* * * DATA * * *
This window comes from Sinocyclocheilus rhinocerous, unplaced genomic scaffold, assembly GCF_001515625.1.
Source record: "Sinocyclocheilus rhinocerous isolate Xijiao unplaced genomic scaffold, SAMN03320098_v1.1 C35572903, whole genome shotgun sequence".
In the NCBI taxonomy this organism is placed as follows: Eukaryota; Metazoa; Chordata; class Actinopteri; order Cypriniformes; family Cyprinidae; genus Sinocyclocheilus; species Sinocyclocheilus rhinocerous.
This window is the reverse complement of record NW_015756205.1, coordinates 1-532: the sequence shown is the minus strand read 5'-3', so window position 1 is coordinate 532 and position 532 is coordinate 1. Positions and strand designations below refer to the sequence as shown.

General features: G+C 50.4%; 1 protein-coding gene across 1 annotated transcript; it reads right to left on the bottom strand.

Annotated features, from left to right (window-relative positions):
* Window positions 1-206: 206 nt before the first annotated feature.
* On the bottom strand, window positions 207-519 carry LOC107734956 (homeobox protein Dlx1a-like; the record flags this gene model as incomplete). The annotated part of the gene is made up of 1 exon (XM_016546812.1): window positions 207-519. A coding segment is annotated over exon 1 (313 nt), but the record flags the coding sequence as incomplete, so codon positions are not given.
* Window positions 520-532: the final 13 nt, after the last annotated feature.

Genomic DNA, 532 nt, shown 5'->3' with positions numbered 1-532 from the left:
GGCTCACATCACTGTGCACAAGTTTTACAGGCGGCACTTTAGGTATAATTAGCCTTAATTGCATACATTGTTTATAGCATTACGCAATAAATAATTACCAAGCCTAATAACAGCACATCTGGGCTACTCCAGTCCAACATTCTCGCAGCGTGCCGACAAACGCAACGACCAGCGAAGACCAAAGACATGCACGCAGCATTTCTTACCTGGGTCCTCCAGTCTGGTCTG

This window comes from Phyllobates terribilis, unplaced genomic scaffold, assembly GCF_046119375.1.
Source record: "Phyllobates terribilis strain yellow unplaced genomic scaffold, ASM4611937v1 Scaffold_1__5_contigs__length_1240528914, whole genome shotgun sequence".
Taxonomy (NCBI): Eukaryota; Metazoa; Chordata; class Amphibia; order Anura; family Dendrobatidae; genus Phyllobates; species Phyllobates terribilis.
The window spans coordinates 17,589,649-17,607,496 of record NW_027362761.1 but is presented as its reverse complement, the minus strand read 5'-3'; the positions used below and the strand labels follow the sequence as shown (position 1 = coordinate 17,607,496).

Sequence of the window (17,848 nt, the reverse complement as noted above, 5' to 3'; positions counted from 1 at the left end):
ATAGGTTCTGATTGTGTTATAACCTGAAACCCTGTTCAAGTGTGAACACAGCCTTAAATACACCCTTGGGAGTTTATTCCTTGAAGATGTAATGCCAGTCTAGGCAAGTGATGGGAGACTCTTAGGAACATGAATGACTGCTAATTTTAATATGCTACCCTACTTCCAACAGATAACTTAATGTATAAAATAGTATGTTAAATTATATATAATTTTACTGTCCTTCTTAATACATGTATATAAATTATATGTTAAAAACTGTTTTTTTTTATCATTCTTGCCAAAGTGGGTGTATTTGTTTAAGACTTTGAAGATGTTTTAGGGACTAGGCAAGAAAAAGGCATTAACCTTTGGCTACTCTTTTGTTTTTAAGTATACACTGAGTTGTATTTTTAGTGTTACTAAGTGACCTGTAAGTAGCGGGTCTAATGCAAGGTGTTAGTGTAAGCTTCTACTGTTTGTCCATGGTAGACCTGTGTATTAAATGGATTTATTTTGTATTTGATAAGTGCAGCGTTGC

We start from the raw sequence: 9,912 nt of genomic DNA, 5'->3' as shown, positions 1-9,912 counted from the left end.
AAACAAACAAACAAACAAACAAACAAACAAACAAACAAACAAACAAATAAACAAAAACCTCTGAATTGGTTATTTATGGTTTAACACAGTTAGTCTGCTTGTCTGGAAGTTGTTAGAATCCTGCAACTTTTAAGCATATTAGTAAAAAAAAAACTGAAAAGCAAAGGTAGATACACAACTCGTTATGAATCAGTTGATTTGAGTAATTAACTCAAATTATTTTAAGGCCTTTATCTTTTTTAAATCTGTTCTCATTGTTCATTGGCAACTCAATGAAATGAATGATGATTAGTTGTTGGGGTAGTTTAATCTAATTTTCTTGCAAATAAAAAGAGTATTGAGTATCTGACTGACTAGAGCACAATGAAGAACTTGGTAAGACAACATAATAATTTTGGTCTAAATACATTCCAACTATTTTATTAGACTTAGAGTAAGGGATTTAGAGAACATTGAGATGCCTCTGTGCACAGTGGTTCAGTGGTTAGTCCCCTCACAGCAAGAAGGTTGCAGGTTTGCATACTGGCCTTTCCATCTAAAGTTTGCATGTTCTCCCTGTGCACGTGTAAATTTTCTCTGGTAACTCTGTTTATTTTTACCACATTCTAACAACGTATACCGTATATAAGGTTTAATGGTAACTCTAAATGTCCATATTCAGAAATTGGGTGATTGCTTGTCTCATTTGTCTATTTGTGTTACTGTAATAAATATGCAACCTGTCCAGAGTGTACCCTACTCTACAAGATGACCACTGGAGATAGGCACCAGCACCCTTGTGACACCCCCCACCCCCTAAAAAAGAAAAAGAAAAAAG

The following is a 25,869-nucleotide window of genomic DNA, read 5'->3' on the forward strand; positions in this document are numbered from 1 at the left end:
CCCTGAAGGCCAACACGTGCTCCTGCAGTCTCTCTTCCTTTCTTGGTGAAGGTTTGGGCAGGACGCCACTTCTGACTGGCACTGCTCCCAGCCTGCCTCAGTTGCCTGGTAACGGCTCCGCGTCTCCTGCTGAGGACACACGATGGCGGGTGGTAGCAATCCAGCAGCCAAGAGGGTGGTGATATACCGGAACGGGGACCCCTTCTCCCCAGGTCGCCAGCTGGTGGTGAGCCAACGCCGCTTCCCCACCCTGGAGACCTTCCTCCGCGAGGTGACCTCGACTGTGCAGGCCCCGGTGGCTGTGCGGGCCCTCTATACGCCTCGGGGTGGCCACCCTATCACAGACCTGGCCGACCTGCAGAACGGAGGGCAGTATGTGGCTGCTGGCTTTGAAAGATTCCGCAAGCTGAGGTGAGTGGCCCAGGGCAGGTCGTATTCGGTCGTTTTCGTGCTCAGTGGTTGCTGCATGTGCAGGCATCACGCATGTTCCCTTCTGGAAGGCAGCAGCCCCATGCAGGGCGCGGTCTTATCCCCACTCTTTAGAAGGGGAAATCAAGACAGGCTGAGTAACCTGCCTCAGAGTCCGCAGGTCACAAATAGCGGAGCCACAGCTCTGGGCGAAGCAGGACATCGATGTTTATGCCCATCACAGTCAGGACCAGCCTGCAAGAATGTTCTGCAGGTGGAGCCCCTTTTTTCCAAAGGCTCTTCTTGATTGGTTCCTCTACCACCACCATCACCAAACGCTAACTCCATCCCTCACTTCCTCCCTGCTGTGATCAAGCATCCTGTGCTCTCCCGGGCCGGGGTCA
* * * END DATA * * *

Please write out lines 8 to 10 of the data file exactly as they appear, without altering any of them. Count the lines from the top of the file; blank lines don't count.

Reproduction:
* On the bottom strand, window positions 207-519 carry LOC107734956 (homeobox protein Dlx1a-like; the record flags this gene model as incomplete). The annotated part of the gene is made up of 1 exon (XM_016546812.1): window positions 207-519. A coding segment is annotated over exon 1 (313 nt), but the record flags the coding sequence as incomplete, so codon positions are not given.
* Window positions 520-532: the final 13 nt, after the last annotated feature.

Genomic DNA, 532 nt, shown 5'->3' with positions numbered 1-532 from the left: